2018 Arctic Business Summit was held in Reykjavik, Iceland on October 18 back-to-back with Arctic Circle Assembly.
After the three previous Arctic Business Summits in 2014, 2015 and 2017, the Arctic Economic Council (AEC) and the Norwegian Shipowners’ Association joined forces to organize the 4th Arctic Business Summit. The Summit was held in Reykjavik on October 18, 2018. Later the same week, Reykjavik hosted a significant number of Arctic stakeholders as the Arctic Circle assembly kicked off.
This year, Mr. Arne O. Holm, Editor-in-Chief of High North News, led the Summit as a moderator.
The Summit was opened by Ms. Ásdís Kristjánsdóttir, Director of Economic Division, Confederation of Icelandic Enterprise. She provided a global economy outlook in the light of rising uncertainties including trade wars. According to Ms. Kristjánsson, while global growth is expected to remain robust in the coming years, downside risks have risen. Trade tension and policy uncertainty affect negatively on investments and trade. While consumers and businesses are still positive, confidence is declining.
Ms. Kristjánsdottir highlighted the importance of trade to all economies no matter their size. This is especially true in the Arctic, where many nations are small raw material exporters who rely heavily on trade. In addition, the Arctic countries’ export is not diversified. Potentially higher import prices, restricted access to foreign markets and decreased foreign demand could negatively affect future growth as the Arctic’s economic prosperity is heavily dependent on export.
Protectionism has increased since the financial crisis. A full-blown trade war poses a further threat to global trade and growth. Escalating trade disputes can supress growth through uncertainty. This has a negative effect on investments and economic growth as well as in long term productivity growth.
AEC’s Chair Mr. Tero Vauraste addressed the new developments in climate, business and in politics. All these areas are significant for the development in the Arctic. Effects of trade barriers are 2-3 times higher in the Arctic than elsewhere because of weak value chains. In addition, he underlined that the Arctic regions have often a lot more in common than their capitals. Therefore, we should work more closely together as unified Arctic because of what connects us, Mr. Vauraste said.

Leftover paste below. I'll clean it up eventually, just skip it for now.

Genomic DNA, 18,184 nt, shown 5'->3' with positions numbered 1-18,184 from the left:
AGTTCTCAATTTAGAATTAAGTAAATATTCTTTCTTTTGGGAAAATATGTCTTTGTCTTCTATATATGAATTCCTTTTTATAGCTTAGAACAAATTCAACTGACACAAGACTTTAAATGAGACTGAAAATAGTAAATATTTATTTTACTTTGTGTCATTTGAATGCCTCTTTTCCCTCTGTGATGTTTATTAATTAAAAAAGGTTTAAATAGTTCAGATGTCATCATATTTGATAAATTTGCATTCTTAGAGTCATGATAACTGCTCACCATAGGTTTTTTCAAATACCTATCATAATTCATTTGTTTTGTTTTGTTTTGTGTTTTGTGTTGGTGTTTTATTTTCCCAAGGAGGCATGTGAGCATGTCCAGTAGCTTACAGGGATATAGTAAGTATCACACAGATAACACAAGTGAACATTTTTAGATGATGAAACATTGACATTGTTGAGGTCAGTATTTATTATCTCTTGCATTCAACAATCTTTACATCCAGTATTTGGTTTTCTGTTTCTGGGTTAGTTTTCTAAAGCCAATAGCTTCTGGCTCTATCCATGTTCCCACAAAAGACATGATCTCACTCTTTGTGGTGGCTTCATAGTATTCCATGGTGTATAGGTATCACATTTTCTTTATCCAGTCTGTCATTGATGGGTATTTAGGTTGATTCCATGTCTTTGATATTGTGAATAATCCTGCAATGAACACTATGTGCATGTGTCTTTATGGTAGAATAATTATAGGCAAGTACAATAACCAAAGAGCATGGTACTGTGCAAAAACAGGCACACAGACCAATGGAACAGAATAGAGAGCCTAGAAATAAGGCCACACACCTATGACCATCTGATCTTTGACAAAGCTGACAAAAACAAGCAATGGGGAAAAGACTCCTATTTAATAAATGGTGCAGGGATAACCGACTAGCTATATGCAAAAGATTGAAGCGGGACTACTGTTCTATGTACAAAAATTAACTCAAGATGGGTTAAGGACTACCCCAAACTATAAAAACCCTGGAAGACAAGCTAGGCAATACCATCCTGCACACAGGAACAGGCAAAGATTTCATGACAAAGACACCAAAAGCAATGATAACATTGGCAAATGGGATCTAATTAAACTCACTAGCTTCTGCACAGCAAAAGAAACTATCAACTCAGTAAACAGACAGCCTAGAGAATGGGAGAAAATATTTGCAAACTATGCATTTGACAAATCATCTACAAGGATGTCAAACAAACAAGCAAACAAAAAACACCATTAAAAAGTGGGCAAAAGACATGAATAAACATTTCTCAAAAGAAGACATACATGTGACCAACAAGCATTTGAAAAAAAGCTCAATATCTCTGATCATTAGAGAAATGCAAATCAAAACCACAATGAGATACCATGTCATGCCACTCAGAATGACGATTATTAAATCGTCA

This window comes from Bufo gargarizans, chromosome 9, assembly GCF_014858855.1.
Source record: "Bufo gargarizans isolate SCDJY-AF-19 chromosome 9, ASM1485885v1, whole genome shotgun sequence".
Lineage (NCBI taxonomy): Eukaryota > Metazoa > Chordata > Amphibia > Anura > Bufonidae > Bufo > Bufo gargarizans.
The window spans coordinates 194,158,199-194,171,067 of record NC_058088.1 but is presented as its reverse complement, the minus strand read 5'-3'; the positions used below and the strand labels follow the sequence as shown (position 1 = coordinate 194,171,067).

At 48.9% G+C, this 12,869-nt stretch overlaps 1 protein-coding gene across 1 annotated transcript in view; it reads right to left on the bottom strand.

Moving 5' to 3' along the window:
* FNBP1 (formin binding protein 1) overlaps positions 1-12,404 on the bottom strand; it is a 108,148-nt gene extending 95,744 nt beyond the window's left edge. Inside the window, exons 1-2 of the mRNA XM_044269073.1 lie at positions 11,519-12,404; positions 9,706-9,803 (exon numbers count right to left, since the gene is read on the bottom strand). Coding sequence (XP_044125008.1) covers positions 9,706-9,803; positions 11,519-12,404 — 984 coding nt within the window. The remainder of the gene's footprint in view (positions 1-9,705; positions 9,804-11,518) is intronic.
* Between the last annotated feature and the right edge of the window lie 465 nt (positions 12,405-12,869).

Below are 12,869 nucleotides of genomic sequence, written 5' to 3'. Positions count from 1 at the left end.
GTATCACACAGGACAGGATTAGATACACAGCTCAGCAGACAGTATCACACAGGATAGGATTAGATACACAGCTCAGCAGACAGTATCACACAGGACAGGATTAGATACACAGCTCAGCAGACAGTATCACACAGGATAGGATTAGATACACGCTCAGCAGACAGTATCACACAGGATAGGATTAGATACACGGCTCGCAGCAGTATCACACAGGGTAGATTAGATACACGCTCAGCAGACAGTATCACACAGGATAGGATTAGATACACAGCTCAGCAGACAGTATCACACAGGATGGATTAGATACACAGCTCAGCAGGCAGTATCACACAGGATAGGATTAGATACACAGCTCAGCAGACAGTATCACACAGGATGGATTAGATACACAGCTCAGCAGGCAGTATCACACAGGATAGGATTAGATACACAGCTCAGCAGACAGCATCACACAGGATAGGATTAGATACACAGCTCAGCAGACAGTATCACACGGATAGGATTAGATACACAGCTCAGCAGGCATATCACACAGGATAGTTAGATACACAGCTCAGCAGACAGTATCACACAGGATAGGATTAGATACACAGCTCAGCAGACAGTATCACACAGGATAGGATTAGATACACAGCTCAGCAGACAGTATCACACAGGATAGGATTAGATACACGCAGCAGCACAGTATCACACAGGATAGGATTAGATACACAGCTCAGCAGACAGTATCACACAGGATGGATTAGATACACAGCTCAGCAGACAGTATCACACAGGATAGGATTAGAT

During the Summit, the participants coming from 7 different countries also attended workshops. They discussed themes related to protectionism, investments and access to international value chains. Each group provided 3 recommendations related to their topic.
Following the workshop, Iceland’s Minister of Finance and Economic Affairs, Mr. Bjarni Benediktsson, joined the group. In his address, Mr. Benediktsson underlined that Iceland is keen to increase the collaboration between Arctic Council and Arctic Economic Council to promote sustainable development in the Arctic.
Hon. Paul LePage, Governor of the State of Maine from the United States elaborated on Maine’s view on the Arctic. As a non-Arctic state, Maine sees its location as a strength: if one changes perspective to the north, Maine has a strategic location at the beginning of this new horizon. For Maine, partnership with Arctic region generates good business and creates new jobs, Governor LePage concluded.
Before closing the Summit, the business representatives had an opportunity to engage in dialogue with Minister Benediktsson and Governor LePage and present their chosen priorities from the workshops.
After the Summit, AEC’s Vice Chair Mr. Heidar Gudjonsson presented a report from the discussions at the Arctic Circle assembly.
In his presentation, he addressed that the Arctic connects 90% of world economy and the challenge ahead is building infrastructure. Here, Asian stakeholders could be relevant partners. He also highlighted that just like climate change, also the effects of trade war will be felt more severely in the Arctic than elsewhere. Freedom of trade is essential for the sustainable development of the Arctic. Impacts of protective measures would hit undiversified economies hard, Mr. Gudjonsson said in his speech.
For the program of 2018 Arctic Business Summit, see here